But as much as I wanted to love it, I felt underwhelmed. Everything lacked the intensity I was wanting – the fight scenes were tame, the romance tamer. Even the story itself seemed to drag, with way too much exposition up front. Both main characters had a big change of heart, but neither was fleshed out enough to make a striking difference. And the ending itself felt very anticlimactic. Overall, it just felt sort of meh. A book that didn’t live up to its amazing premise.

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May Reads

What I Wrote

It’s a miracle… I accomplished ALL of my writing goals for May. I deserve all the champagne toasts.

I was able to crank out a blog each week – including my two-part series on procrastination and habits. I am also hosting my first Writer’s Cheer chat on Twitter tonight, so hop on over and join us as we discuss editing!

I also made it to 22K of my New Orleans voodoo novel which mean’s I am spot on with my timeline so far. Only two more chapters until Act 1 is done! It’s a first draft – which means it still needs a lot of work – but I am really happy with how it’s coming so far. In fact, I think I even promised you guys an excerpt…

BUT that is going to have to wait because I am planning a super special blog post introducing you to the story.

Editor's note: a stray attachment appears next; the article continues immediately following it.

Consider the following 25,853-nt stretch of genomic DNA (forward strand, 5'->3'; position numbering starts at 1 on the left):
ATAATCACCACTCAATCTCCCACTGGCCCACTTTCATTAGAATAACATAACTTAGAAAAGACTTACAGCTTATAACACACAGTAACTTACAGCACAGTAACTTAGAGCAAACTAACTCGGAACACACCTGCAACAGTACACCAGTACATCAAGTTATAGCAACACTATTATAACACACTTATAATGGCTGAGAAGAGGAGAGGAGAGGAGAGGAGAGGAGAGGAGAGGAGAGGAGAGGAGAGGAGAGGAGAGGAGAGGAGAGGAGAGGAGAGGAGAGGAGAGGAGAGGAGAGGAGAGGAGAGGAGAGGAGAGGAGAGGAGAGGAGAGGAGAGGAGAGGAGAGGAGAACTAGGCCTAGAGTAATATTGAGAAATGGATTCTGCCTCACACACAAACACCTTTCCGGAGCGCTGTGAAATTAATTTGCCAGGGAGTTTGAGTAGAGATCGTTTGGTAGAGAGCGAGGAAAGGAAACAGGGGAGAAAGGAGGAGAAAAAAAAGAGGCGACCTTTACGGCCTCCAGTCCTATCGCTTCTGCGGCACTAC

Coming Up

June is going to be a stressful month – the plan is for 700 Main to go out on submission – so I will be keeping myself busy and distracted with lots of writing and reading. For my current WIP, I am aiming to write a few thousand words of Act 2. But since that chunk isn’t outlined yet, it may move a little slower. I also have a few good blog topics planned!

As far as reading goes, here’s my list:

  • Legendary by Stephanie Garber
  • Finding the Light by Kelsey Atkins (shout out to my friend and CP!)
  • Truthwitch by Susan Dennard

In addition to the books listed above, I’ll also be beta reading for two dear writing friends. AND I will be slowly rereading the Throne of Glass series over the next few months in anticipation of the final installment, Kingdom of Ash, which comes out in October. I won’t be including these in my monthly wrap ups, but if you are interested in my reviews from the first read, you can check them out here, here, and here.

Stay tuned for more updates, and share yours below!